But, this emergence of “Western powers” is not without its own inequalities. Several states are, in fact, progressing in the minds of Mongolians at various rates. This causes former important partners to leave their ranks and results in former minor players rising to the top positions.

Notably, during the past 12 years, we have observed a gradual but very clear fall in Mongolians’ interest in the United States. The percentage of Mongolians who believe that the United States is their best or one of their finest partners has practically halved between 2010 and 2022, falling from 30 and 9 percent on both measures in 2010 to 18 and 5 percent in 2022. The perception of Americans as convenient and helpful partners for Mongolian nationals has declined to a similar extent.

This is most likely a result of unmet high ambitions for bilateral collaboration, which have been extremely popular since the early 1990s. Mongolia started looking for such foreign policy allies after giving up the socialist development path who might assist it “ideologically” and “materially” on the new democratic path of development. The United States of America, which had the largest economy in the world and was at the time almost the sole global superpower, was considered the key partner. Even the Mongolian expression for a democratic partner that does not share a border with it, “third neighbor” was originally used to refer to the United States.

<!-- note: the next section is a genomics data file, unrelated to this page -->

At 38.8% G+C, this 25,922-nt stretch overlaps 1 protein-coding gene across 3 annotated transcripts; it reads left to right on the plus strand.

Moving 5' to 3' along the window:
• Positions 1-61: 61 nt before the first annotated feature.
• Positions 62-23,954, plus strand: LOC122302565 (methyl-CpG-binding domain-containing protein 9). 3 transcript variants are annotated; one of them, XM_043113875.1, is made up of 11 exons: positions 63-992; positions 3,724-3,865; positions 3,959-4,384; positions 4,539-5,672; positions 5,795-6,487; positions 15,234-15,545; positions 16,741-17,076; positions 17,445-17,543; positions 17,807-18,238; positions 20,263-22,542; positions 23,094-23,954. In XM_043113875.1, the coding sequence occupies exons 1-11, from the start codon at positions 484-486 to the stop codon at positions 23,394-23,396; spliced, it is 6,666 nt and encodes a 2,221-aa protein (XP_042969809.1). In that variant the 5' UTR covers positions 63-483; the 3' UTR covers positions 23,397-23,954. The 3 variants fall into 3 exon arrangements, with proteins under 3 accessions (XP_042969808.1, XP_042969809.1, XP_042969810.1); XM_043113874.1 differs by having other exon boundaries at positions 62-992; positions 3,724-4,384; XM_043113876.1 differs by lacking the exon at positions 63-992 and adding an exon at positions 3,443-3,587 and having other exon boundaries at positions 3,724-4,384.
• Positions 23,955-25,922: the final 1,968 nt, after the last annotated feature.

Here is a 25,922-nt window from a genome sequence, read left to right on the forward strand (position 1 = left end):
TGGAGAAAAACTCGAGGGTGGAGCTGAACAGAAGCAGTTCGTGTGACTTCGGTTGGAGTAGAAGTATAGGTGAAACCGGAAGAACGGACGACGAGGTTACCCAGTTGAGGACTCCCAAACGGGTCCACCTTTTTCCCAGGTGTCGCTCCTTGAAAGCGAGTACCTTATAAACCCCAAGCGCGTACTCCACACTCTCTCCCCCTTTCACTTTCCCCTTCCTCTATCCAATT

The United States, however, really made a much less contribution to the economic and social growth of Mongolia, and it swiftly lost its position as the primary “democratic benefactor” and “liberal market partner” to nations such as Japan and the Republic of Korea. In contrast to the United States, these countries’ figures have significantly increased. From 8 to 25 percent, the proportion of respondents who think South Koreans make the ideal partners for Mongolian citizens has more than tripled in the past 12 years.